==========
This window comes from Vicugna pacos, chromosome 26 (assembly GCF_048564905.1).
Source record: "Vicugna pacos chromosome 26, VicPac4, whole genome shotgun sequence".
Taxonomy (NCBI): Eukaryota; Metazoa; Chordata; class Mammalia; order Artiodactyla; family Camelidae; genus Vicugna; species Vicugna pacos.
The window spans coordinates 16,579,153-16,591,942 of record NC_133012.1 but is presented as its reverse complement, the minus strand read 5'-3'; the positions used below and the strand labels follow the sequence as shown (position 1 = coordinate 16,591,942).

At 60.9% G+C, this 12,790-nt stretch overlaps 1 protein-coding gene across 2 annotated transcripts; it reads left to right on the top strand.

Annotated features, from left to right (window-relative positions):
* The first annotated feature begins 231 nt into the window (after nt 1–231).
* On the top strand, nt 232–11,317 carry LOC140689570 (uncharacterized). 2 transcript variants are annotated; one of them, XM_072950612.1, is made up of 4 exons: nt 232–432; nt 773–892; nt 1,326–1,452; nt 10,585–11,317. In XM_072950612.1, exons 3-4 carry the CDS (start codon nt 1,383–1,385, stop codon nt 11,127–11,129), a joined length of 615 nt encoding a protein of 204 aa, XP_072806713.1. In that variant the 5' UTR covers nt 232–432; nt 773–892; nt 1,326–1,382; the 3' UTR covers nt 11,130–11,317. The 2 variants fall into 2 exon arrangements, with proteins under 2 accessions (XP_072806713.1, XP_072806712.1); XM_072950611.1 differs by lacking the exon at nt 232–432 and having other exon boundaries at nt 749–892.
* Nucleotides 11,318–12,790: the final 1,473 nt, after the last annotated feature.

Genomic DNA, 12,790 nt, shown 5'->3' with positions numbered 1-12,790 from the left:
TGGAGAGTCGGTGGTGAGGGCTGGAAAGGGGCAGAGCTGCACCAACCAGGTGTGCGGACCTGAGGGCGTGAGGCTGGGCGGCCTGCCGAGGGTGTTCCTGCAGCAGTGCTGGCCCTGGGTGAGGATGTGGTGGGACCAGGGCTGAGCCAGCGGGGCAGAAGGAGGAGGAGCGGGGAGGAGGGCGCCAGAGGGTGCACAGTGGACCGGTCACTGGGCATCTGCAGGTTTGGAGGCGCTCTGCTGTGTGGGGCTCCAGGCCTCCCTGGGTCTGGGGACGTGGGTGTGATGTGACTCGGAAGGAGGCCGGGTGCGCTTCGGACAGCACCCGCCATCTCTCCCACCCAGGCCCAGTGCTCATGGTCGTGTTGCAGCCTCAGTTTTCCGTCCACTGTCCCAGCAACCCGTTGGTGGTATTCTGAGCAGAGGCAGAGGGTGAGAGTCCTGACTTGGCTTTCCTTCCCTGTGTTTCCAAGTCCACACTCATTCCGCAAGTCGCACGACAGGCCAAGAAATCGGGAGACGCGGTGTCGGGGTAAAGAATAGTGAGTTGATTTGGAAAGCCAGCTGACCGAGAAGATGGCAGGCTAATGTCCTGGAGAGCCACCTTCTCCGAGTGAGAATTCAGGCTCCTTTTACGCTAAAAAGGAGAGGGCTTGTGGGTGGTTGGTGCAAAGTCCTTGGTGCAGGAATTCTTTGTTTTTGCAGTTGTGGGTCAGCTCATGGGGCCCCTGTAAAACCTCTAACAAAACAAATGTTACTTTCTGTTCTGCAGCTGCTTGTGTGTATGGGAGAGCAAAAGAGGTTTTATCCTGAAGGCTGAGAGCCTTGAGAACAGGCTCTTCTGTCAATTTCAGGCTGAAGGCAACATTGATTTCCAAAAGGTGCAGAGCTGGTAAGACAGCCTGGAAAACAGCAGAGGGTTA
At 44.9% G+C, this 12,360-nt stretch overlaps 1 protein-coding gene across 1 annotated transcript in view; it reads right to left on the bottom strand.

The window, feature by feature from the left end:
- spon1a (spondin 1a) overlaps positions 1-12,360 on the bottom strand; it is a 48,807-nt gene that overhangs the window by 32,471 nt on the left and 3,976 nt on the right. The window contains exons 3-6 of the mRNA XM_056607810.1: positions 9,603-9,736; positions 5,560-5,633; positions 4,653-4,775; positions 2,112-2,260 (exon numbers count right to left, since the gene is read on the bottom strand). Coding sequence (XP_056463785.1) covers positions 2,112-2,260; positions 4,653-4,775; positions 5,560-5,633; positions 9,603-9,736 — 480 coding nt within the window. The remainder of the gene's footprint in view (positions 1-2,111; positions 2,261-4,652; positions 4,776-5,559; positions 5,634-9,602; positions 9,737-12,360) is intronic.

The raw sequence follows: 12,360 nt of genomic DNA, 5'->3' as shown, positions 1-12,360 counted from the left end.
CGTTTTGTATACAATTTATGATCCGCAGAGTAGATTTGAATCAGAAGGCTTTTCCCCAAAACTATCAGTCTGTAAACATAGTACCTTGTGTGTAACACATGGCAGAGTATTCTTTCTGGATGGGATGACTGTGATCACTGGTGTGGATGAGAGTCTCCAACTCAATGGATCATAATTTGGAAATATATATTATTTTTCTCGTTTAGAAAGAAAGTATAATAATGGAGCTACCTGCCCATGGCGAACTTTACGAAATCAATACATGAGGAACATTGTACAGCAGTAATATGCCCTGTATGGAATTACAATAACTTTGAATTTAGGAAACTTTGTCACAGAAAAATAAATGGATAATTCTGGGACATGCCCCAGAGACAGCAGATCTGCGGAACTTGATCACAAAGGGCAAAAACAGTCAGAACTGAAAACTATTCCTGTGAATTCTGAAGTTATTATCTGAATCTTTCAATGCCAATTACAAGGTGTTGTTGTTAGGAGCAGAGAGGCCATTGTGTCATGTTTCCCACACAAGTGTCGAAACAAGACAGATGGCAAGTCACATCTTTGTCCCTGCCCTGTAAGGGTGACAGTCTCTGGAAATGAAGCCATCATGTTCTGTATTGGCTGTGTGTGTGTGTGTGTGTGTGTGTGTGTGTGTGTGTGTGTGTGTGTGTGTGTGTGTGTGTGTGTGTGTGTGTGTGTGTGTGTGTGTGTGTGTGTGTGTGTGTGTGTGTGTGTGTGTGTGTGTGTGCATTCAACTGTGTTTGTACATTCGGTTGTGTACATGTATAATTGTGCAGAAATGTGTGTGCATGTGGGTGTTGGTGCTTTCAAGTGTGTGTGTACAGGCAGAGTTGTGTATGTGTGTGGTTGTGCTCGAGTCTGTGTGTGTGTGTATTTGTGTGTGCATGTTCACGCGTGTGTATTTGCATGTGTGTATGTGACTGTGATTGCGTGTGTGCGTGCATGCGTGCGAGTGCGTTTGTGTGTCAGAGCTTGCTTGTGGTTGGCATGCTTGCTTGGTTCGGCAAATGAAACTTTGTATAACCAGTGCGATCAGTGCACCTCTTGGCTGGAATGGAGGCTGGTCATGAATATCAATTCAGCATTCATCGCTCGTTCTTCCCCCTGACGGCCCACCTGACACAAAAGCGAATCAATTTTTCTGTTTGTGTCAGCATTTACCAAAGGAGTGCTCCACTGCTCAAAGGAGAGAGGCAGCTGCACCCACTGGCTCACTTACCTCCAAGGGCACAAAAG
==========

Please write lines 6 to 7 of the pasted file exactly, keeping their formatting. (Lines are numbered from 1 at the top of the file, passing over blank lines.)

Annotated features, from left to right (window-relative positions):
* The first annotated feature begins 231 nt into the window (after nt 1–231).